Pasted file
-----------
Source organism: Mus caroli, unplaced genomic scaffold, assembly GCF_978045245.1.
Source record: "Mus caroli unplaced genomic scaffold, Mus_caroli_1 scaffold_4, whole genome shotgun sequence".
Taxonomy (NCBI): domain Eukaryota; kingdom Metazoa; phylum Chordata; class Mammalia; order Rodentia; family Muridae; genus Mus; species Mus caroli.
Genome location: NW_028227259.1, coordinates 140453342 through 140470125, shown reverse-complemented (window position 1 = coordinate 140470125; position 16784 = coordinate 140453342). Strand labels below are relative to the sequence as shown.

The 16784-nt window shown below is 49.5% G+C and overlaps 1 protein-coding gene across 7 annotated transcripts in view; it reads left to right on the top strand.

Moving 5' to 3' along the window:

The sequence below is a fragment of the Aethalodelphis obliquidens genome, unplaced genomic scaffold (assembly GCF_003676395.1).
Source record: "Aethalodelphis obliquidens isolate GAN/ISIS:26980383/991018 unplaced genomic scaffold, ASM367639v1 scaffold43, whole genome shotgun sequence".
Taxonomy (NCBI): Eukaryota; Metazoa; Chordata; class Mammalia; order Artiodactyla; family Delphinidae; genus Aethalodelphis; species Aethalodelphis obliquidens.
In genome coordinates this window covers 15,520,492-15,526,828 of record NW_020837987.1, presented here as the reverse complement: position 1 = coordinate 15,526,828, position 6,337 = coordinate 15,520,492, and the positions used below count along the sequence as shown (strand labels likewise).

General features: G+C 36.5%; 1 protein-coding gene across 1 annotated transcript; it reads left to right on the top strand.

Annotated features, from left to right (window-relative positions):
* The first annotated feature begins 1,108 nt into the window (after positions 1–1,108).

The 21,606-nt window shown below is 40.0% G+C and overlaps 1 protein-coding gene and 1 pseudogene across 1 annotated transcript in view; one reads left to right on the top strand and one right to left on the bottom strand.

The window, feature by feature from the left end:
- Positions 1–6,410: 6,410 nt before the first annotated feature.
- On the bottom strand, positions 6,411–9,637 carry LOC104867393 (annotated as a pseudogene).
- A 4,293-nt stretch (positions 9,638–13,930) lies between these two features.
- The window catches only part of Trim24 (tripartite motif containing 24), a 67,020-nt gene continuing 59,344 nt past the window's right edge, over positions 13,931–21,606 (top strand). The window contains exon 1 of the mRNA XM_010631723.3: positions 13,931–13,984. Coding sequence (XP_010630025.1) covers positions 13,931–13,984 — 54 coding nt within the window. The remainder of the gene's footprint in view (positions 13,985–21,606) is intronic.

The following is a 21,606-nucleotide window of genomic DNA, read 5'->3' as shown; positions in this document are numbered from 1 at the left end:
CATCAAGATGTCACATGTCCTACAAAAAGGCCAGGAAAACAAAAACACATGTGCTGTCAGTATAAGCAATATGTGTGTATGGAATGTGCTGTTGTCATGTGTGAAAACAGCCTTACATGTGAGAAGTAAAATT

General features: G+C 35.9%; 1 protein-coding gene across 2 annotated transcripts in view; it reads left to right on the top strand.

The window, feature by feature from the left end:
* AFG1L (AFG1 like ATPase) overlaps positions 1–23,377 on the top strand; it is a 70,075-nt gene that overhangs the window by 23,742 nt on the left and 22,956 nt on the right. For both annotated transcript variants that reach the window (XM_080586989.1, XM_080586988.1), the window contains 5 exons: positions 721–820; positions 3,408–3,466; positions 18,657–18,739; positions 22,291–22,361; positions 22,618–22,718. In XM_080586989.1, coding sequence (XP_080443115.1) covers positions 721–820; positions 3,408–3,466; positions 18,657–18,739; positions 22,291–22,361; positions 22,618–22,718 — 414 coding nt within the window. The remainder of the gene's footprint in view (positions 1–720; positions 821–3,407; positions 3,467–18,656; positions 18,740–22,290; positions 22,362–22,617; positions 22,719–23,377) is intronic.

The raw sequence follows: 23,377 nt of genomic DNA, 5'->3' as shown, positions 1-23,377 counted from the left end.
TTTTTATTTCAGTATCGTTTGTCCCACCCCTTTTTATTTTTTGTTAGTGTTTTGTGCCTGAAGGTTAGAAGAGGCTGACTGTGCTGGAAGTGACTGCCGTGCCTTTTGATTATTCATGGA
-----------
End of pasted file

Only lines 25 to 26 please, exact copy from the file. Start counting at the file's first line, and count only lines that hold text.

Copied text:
The raw sequence follows: 23,377 nt of genomic DNA, 5'->3' as shown, positions 1-23,377 counted from the left end.
TTTTTATTTCAGTATCGTTTGTCCCACCCCTTTTTATTTTTTGTTAGTGTTTTGTGCCTGAAGGTTAGAAGAGGCTGACTGTGCTGGAAGTGACTGCCGTGCCTTTTGATTATTCATGGA